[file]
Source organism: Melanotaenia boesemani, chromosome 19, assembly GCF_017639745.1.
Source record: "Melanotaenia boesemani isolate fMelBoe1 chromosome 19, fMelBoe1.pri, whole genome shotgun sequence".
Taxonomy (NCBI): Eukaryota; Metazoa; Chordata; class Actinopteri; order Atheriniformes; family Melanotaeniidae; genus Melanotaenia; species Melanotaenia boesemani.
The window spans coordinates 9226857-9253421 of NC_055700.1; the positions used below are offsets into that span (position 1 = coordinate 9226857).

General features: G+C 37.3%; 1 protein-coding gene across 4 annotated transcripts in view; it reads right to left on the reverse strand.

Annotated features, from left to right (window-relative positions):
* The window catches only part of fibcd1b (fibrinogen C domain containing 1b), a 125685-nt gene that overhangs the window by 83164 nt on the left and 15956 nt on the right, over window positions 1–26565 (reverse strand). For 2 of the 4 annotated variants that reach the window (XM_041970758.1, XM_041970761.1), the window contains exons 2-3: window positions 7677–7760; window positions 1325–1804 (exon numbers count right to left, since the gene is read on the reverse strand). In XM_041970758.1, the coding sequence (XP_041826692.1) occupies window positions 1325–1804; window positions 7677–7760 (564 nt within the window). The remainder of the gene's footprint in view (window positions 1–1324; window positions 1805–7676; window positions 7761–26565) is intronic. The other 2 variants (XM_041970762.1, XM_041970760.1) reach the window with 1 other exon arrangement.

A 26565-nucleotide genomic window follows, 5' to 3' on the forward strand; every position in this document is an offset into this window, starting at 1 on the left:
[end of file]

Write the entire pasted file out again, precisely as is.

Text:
Source organism: Melanotaenia boesemani, chromosome 19, assembly GCF_017639745.1.
Source record: "Melanotaenia boesemani isolate fMelBoe1 chromosome 19, fMelBoe1.pri, whole genome shotgun sequence".
Taxonomy (NCBI): Eukaryota; Metazoa; Chordata; class Actinopteri; order Atheriniformes; family Melanotaeniidae; genus Melanotaenia; species Melanotaenia boesemani.
The window spans coordinates 9226857-9253421 of NC_055700.1; the positions used below are offsets into that span (position 1 = coordinate 9226857).

General features: G+C 37.3%; 1 protein-coding gene across 4 annotated transcripts in view; it reads right to left on the reverse strand.

Annotated features, from left to right (window-relative positions):
* The window catches only part of fibcd1b (fibrinogen C domain containing 1b), a 125685-nt gene that overhangs the window by 83164 nt on the left and 15956 nt on the right, over window positions 1–26565 (reverse strand). For 2 of the 4 annotated variants that reach the window (XM_041970758.1, XM_041970761.1), the window contains exons 2-3: window positions 7677–7760; window positions 1325–1804 (exon numbers count right to left, since the gene is read on the reverse strand). In XM_041970758.1, the coding sequence (XP_041826692.1) occupies window positions 1325–1804; window positions 7677–7760 (564 nt within the window). The remainder of the gene's footprint in view (window positions 1–1324; window positions 1805–7676; window positions 7761–26565) is intronic. The other 2 variants (XM_041970762.1, XM_041970760.1) reach the window with 1 other exon arrangement.

A 26565-nucleotide genomic window follows, 5' to 3' on the forward strand; every position in this document is an offset into this window, starting at 1 on the left: